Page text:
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The UK launched its first oil and gas licensing round since 2019 on Friday, aiming to award more than 100 licenses to ramp up domestic oil and gas production and reduce dependence on foreign sources of fossil fuels.
The North Sea Transition Authority (NSTA), the regulator responsible for handling and awarding exploration and production licenses, said on Friday that it “is inviting applications for licenses to explore and potentially develop 898 blocks and part-blocks in the North Sea which may lead to over 100 licenses being awarded.”
According to the authority and the UK government, Britain’s energy security will be “significantly boosted” with the launch of the 33rd licensing round.
The licensing round is part of the new UK government’s efforts to increase domestic production, which also included the government formally lifting the moratorium on shale gas extraction in England last month.
Authorities will be looking at operators starting production after license awards as quickly as possible, and in order to encourage that, the NSTA has identified four priority cluster areas in the Southern North Sea. Those areas have known oil and gas reserves, are close to infrastructure, and have the potential to be developed quickly. The authority will seek to license blocks in these areas ahead of others.
The application period will run until January 12, 2023, and the first licenses are expected to be awarded in the second quarter of 2023, the NSTA said.
“Putin’s illegal invasion of Ukraine means it is now more important than ever that we make the most of sovereign energy resources, strengthening our energy security now and into the future,” Business and Energy Secretary Jacob Rees-Mogg said, commenting on the launch of the licensing round.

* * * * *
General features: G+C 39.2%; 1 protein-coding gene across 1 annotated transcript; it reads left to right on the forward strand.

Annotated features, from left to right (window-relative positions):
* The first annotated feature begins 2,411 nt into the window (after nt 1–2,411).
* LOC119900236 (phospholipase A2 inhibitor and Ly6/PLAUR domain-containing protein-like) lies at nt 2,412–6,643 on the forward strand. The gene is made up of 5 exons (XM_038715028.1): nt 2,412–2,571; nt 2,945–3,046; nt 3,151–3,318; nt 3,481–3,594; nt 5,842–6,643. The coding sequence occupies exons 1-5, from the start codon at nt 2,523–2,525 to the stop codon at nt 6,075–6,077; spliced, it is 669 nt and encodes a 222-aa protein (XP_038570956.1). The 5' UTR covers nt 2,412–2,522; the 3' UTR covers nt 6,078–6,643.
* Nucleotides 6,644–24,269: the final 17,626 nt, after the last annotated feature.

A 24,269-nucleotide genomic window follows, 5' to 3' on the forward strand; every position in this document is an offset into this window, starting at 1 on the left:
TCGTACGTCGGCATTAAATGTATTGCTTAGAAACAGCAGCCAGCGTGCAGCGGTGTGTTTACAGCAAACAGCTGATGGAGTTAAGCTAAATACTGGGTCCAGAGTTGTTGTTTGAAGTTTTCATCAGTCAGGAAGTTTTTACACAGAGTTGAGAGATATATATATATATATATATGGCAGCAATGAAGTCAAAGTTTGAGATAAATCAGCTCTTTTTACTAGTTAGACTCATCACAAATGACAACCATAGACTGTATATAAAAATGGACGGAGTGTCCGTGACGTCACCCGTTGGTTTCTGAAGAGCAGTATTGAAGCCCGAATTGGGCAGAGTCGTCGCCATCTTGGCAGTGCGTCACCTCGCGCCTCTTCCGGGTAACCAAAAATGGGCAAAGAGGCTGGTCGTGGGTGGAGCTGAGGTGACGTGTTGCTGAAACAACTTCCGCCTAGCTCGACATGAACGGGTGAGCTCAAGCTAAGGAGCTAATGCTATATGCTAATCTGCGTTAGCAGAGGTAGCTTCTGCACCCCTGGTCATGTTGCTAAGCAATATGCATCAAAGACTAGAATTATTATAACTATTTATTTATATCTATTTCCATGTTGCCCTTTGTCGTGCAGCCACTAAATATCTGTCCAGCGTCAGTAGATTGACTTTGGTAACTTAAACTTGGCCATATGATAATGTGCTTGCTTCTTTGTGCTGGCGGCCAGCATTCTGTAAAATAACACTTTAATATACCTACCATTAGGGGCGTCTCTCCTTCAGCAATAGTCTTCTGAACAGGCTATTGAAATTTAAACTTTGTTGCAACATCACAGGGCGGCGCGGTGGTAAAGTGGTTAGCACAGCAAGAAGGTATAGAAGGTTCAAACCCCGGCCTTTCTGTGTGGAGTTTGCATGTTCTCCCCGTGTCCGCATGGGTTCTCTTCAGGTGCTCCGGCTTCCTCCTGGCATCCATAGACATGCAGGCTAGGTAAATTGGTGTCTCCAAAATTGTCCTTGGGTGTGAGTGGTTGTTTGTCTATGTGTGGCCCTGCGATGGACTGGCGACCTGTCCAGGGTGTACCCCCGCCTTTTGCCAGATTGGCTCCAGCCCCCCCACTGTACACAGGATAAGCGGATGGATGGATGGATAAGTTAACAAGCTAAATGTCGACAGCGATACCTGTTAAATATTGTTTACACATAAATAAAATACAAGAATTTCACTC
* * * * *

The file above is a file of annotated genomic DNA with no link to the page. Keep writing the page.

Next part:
“Ensuring our energy independence means exploiting the full potential of our North Sea assets to boost domestic production – recognising that producing gas in the UK has a lower carbon footprint than importing from abroad,” Rees-Mogg added.
Environmental campaigners criticized the new licensing round, with Philip Evans, energy transition campaigner for Greenpeace UK, saying, “This government’s energy policy benefits fossil fuel companies and no-one else.”
“New oil and gas licenses won’t lower energy bills for struggling families this winter or any winter soon nor provide energy security in the medium term,” Evans said, as carried by the BBC.
By Tsvetana Paraskova for Oilprice.com
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Tsvetana is a writer for Oilprice.com with over a decade of experience writing for news outlets such as iNVEZZ and SeeNews.